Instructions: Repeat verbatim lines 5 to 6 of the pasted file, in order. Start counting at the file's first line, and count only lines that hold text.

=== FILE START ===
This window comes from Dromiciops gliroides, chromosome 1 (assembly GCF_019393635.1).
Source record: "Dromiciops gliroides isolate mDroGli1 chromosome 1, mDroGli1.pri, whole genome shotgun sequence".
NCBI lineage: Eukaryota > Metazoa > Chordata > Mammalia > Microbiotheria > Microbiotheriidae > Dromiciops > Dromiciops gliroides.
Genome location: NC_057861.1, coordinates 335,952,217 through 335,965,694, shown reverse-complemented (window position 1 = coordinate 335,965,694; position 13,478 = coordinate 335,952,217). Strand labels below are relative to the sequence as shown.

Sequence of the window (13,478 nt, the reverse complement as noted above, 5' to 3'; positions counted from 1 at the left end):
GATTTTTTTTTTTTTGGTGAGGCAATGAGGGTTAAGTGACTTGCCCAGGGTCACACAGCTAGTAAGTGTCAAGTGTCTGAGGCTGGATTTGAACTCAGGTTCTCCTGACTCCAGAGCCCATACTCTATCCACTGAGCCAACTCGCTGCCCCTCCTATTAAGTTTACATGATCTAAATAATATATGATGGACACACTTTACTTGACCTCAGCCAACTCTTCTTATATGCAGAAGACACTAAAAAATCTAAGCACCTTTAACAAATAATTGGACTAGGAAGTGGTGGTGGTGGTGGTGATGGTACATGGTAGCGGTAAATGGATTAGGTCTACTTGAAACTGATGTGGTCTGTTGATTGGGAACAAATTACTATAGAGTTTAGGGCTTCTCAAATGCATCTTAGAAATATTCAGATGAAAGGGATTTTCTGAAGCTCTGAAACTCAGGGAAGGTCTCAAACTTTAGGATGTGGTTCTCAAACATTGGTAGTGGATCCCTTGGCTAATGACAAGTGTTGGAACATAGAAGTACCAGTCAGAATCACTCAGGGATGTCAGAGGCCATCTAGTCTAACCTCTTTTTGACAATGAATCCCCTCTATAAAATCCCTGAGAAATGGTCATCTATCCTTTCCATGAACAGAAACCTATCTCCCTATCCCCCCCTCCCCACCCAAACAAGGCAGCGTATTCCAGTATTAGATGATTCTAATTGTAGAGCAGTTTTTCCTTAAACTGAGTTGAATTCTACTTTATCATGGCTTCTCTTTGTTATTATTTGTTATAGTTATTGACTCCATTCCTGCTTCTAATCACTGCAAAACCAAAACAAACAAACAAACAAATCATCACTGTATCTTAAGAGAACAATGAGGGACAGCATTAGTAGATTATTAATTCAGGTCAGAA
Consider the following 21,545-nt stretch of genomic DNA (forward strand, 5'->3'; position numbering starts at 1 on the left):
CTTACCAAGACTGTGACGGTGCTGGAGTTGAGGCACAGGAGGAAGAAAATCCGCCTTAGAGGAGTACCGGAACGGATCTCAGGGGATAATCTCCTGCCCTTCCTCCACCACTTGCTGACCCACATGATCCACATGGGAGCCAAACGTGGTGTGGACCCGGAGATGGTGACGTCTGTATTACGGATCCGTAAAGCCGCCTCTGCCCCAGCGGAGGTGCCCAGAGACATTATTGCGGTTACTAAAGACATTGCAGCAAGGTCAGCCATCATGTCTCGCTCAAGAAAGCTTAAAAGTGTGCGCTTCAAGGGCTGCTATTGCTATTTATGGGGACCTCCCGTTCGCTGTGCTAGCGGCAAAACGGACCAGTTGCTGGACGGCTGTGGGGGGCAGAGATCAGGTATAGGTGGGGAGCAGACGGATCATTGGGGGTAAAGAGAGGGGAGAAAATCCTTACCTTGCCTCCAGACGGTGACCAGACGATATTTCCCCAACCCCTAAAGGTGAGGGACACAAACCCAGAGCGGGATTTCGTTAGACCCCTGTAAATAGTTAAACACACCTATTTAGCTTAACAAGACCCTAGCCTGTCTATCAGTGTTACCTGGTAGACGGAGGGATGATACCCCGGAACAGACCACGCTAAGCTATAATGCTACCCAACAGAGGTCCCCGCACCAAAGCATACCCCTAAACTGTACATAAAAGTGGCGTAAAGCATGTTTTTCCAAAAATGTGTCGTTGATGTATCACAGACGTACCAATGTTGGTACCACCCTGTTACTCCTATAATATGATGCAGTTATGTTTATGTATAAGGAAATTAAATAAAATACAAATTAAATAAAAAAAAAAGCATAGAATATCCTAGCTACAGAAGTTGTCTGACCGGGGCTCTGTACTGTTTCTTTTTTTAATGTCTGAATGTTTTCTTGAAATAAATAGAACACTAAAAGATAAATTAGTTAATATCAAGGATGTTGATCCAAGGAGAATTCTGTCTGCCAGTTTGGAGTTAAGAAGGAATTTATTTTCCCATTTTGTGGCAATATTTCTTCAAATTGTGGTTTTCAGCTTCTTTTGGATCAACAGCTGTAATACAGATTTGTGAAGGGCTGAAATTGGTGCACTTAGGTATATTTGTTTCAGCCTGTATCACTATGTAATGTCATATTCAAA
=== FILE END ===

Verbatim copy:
Sequence of the window (13,478 nt, the reverse complement as noted above, 5' to 3'; positions counted from 1 at the left end):
GATTTTTTTTTTTTTGGTGAGGCAATGAGGGTTAAGTGACTTGCCCAGGGTCACACAGCTAGTAAGTGTCAAGTGTCTGAGGCTGGATTTGAACTCAGGTTCTCCTGACTCCAGAGCCCATACTCTATCCACTGAGCCAACTCGCTGCCCCTCCTATTAAGTTTACATGATCTAAATAATATATGATGGACACACTTTACTTGACCTCAGCCAACTCTTCTTATATGCAGAAGACACTAAAAAATCTAAGCACCTTTAACAAATAATTGGACTAGGAAGTGGTGGTGGTGGTGGTGATGGTACATGGTAGCGGTAAATGGATTAGGTCTACTTGAAACTGATGTGGTCTGTTGATTGGGAACAAATTACTATAGAGTTTAGGGCTTCTCAAATGCATCTTAGAAATATTCAGATGAAAGGGATTTTCTGAAGCTCTGAAACTCAGGGAAGGTCTCAAACTTTAGGATGTGGTTCTCAAACATTGGTAGTGGATCCCTTGGCTAATGACAAGTGTTGGAACATAGAAGTACCAGTCAGAATCACTCAGGGATGTCAGAGGCCATCTAGTCTAACCTCTTTTTGACAATGAATCCCCTCTATAAAATCCCTGAGAAATGGTCATCTATCCTTTCCATGAACAGAAACCTATCTCCCTATCCCCCCCTCCCCACCCAAACAAGGCAGCGTATTCCAGTATTAGATGATTCTAATTGTAGAGCAGTTTTTCCTTAAACTGAGTTGAATTCTACTTTATCATGGCTTCTCTTTGTTATTATTTGTTATAGTTATTGACTCCATTCCTGCTTCTAATCACTGCAAAACCAAAACAAACAAACAAACAAATCATCACTGTATCTTAAGAGAACAATGAGGGACAGCATTAGTAGATTATTAATTCAGGTCAGAA